Belarus revolt: stalled, but will revive

Submitted by AWL on 8 December, 2020 - 3:06 Author: Pete Radcliff
Belarus protest

At the beginning of 2020, Belarus was in a different crisis. Then, it was about oil and President Lukashenko’s relationship with Putin.

During that crisis from January to March of this year, oil supplies to Belarus from Rosneft, one of the two giant Russian oil companies, were reduced to a trickle. Rosneft CEO Igor Sechin thought Russia was not getting enough for the heavily subsidised oil provided to Lukashenko.

Sechin is not just an oil oligarch. He is a leading figure in a circle close to Putin, the Siloviki, with roots in the former KGB. He is considered Russia’s second most powerful person.

After three months of negotiations, oil supplies were re-established. As Belarus approached the 9 August presidential election, Lukashenko posed as the man who defies Russia, an oft-repeated show by him.

However when he first took power in 1994, Lukashenko was very close to the oligarchs around then Russian President Boris Yeltsin. He signed up to Yeltsin’s “Union State of Russia and Belarus” in 1996 — intended to merge the two states again after the collapse of the USSR in 1991.

Lukashenko hoped to be Yeltsin’s successor, and rule over a reunited Russia and Belarus. However Putin replaced Yeltsin in 1999, and Lukashenko took a Belarus-nationalist tack, trying to block the development of the “Union State” towards a common market and currency.

Elections in Belarus over the last 26 years have been increasingly obviously rigged — with candidates banned, intimidation, arrests of activists, Lukashenko using his media and “exit polls” to deter voters, and opaque arithmetic in the count.

Before 2020, the biggest protest around any of Lukashenko’s five re-elections was in 2010. Lukashenko had reneged on promises made in 2001 to allow sections of the Belarus state economy to be bought up by Russian oligarchs, and Putin was no longer prepared to subsidise social measures for Lukashenko to buy him popularity. Russian Finance Minister Kudrin claimed that over 15 years through oil subsidies Russia had given Lukashenko’s government £50 billion. No more!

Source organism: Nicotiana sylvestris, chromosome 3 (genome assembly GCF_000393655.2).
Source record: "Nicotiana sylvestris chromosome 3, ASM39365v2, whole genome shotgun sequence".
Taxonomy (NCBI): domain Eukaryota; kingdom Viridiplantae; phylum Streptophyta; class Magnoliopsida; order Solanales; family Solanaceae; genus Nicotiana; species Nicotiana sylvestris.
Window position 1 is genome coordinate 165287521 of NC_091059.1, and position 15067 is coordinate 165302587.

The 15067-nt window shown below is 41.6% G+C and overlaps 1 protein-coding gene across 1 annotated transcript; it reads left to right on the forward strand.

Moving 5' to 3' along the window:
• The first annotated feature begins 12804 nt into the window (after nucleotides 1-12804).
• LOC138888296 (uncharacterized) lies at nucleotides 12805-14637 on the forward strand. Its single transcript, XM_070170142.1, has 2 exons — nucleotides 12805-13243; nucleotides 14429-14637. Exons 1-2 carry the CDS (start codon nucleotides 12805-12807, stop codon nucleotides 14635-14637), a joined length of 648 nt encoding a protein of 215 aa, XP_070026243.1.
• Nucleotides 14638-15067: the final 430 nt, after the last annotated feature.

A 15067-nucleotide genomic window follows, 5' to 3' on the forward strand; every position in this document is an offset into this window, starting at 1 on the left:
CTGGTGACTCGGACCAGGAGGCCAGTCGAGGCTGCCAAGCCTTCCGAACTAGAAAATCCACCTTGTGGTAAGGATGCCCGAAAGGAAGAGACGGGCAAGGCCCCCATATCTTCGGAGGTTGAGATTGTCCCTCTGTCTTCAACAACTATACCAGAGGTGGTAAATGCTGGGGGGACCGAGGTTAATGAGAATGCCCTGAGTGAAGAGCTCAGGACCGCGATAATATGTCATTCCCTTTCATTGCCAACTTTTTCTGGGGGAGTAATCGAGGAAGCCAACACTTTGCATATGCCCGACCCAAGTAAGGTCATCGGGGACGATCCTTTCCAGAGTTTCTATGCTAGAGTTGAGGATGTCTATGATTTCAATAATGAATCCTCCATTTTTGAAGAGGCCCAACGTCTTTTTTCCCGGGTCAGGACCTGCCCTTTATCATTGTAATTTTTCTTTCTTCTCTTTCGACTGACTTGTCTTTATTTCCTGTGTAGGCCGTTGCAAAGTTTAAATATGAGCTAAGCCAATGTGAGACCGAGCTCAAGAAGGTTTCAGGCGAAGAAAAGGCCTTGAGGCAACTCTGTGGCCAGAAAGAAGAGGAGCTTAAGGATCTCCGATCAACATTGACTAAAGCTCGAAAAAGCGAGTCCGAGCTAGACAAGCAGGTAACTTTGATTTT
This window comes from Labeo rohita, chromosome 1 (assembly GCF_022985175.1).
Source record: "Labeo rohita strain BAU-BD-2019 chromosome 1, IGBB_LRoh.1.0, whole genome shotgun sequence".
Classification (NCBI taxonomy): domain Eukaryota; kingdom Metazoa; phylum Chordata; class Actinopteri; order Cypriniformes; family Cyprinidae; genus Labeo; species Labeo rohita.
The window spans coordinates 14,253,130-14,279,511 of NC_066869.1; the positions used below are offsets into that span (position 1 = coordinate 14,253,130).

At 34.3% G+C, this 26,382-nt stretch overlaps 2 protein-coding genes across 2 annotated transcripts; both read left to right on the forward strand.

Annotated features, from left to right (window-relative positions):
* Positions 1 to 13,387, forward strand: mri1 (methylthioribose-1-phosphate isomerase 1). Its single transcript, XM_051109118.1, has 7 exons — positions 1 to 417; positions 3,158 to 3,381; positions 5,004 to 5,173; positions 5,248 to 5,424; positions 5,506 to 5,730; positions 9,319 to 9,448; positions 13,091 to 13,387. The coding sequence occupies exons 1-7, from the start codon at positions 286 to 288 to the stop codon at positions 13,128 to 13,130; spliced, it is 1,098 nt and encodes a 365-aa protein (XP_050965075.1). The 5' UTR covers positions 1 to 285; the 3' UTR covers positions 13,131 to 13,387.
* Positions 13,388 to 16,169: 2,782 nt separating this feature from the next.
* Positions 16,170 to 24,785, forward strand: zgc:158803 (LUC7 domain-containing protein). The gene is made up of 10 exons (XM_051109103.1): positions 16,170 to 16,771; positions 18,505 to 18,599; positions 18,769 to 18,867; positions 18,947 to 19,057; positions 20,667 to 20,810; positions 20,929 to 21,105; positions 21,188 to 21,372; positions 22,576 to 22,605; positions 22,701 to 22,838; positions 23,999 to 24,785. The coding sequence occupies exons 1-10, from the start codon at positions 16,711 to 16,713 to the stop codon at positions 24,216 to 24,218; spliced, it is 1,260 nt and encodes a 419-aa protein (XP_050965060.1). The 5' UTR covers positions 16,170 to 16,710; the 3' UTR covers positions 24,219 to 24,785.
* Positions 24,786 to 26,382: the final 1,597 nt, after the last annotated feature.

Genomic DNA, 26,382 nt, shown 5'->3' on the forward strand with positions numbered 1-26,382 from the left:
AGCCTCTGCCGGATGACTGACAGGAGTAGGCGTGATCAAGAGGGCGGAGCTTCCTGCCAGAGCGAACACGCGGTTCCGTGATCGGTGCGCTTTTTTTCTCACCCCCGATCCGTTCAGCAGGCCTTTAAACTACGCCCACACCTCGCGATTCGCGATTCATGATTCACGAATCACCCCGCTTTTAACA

Russia demanded that Lukashenko agree to a “Single Economic Space”, a de facto common market. Lukashenko said no.

Gazprom, Russia’s other hydrocarbon giant, paid for a documentary to be produced about Lukashenko. Titled The Nation’s [i.e. Belarus’s] Godfather, it accused Lukashenko of murdering a number of his opponents in 1999-2000, smuggling, and admiring Hitler.

Lukashenko retaliated by having Belarus state media publish an account of Putin’s corruption by former Russian Deputy Prime Minister Boris Nemstov. Nemstov would be assassinated five years later.

Just nine days before the December 2010 presidential election, Russia’s gas and oil subsidies to Belarus were restored. Lukashenko’s agreement to the customs union and single market was not announced until January, after the election.

Yet on the night when the clearly fraudulent election results were announced, 30,000 demonstrated in Minsk. Cops assaulted demonstrators, inflicted semi-public beatings on prominent oppositionists, and raided oppositional centres.

The opposition was squashed, for the time being. But in 2010 it had lasted a few days. This year, it has continued for over three months since August.

In 2010 the opposition was mostly limited to students and “professionals” in Minsk. This year large sections of Belarus’s industrial workers, the MTZ and MATZ vehicle factories, the Grodno Azot chemical workers, the Belaruskali miners, have rebelled.

In none of those areas has the majority of workers yet been mobilised. A national strike committee was declared but never functioned. Leading militants were sacked and fled to exile.

Yet independent unions have grown dramatically in their reach, despite mostly having to work underground.

Many workers have made the connections between the corruption they see in the workplace, the lack of workers’ rights, the passivity of the state-controlled union leaders, and the corruption in government. They will have seen at least a hint of the solidarity possible.

The revolt in Belarus has stalled for now, partly because of the cold weather and because since early November Covid deaths have soared well above their previous peak in July. Arrests continue. But unlike in 2010, repression is likely to lead to fresh defiance.

Lukashenko, having closed his channels to the EU, is now totally dependent on Putin.

Putin has wanted a degree of pluralism in Belarus since 2010, in order to allow alternatives that are reliable for Russia’s interests to surface. He probably wants Lukashenko replaced, but that is not easy.

Some leading oppositionists lean towards Russia, like Babariko or Kalesnikava, but the street protesters and the workers who have struck will not allow them an easy pro-Putin ride.

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